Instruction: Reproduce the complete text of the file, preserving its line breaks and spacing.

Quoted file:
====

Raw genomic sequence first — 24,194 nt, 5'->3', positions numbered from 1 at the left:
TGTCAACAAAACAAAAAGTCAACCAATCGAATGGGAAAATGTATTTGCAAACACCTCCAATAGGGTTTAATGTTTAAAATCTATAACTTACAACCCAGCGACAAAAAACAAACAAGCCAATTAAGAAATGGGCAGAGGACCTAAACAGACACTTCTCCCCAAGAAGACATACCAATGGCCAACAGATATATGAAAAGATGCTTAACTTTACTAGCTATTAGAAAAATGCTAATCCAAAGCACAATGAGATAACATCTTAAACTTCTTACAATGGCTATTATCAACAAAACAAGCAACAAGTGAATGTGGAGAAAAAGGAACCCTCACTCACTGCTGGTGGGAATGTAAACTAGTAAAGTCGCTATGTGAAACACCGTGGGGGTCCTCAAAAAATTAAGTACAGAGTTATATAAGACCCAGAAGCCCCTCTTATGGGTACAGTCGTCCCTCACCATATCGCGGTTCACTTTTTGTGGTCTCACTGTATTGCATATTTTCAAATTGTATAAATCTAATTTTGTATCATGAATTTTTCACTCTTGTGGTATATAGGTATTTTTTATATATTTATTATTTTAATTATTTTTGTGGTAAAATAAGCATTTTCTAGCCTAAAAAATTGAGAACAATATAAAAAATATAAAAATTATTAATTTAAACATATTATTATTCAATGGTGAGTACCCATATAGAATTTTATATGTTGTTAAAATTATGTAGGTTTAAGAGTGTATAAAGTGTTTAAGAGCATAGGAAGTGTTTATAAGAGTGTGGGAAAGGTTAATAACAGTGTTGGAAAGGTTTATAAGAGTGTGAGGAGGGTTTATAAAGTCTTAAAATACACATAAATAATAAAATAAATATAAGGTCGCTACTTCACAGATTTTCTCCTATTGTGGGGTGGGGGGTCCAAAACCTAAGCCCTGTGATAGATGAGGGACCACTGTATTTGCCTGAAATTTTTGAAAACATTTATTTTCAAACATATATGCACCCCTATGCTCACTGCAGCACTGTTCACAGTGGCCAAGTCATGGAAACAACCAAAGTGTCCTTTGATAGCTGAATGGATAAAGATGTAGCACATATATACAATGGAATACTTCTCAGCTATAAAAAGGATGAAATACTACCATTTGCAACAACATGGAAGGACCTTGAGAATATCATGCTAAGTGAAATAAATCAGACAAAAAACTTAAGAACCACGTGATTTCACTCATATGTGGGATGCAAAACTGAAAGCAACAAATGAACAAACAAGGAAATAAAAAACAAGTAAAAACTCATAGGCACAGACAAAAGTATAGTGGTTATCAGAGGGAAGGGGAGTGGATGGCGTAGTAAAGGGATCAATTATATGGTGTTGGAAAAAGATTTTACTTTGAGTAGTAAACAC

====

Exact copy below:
Raw genomic sequence first — 24,194 nt, 5'->3', positions numbered from 1 at the left:
TGTCAACAAAACAAAAAGTCAACCAATCGAATGGGAAAATGTATTTGCAAACACCTCCAATAGGGTTTAATGTTTAAAATCTATAACTTACAACCCAGCGACAAAAAACAAACAAGCCAATTAAGAAATGGGCAGAGGACCTAAACAGACACTTCTCCCCAAGAAGACATACCAATGGCCAACAGATATATGAAAAGATGCTTAACTTTACTAGCTATTAGAAAAATGCTAATCCAAAGCACAATGAGATAACATCTTAAACTTCTTACAATGGCTATTATCAACAAAACAAGCAACAAGTGAATGTGGAGAAAAAGGAACCCTCACTCACTGCTGGTGGGAATGTAAACTAGTAAAGTCGCTATGTGAAACACCGTGGGGGTCCTCAAAAAATTAAGTACAGAGTTATATAAGACCCAGAAGCCCCTCTTATGGGTACAGTCGTCCCTCACCATATCGCGGTTCACTTTTTGTGGTCTCACTGTATTGCATATTTTCAAATTGTATAAATCTAATTTTGTATCATGAATTTTTCACTCTTGTGGTATATAGGTATTTTTTATATATTTATTATTTTAATTATTTTTGTGGTAAAATAAGCATTTTCTAGCCTAAAAAATTGAGAACAATATAAAAAATATAAAAATTATTAATTTAAACATATTATTATTCAATGGTGAGTACCCATATAGAATTTTATATGTTGTTAAAATTATGTAGGTTTAAGAGTGTATAAAGTGTTTAAGAGCATAGGAAGTGTTTATAAGAGTGTGGGAAAGGTTAATAACAGTGTTGGAAAGGTTTATAAGAGTGTGAGGAGGGTTTATAAAGTCTTAAAATACACATAAATAATAAAATAAATATAAGGTCGCTACTTCACAGATTTTCTCCTATTGTGGGGTGGGGGGTCCAAAACCTAAGCCCTGTGATAGATGAGGGACCACTGTATTTGCCTGAAATTTTTGAAAACATTTATTTTCAAACATATATGCACCCCTATGCTCACTGCAGCACTGTTCACAGTGGCCAAGTCATGGAAACAACCAAAGTGTCCTTTGATAGCTGAATGGATAAAGATGTAGCACATATATACAATGGAATACTTCTCAGCTATAAAAAGGATGAAATACTACCATTTGCAACAACATGGAAGGACCTTGAGAATATCATGCTAAGTGAAATAAATCAGACAAAAAACTTAAGAACCACGTGATTTCACTCATATGTGGGATGCAAAACTGAAAGCAACAAATGAACAAACAAGGAAATAAAAAACAAGTAAAAACTCATAGGCACAGACAAAAGTATAGTGGTTATCAGAGGGAAGGGGAGTGGATGGCGTAGTAAAGGGATCAATTATATGGTGTTGGAAAAAGATTTTACTTTGAGTAGTAAACAC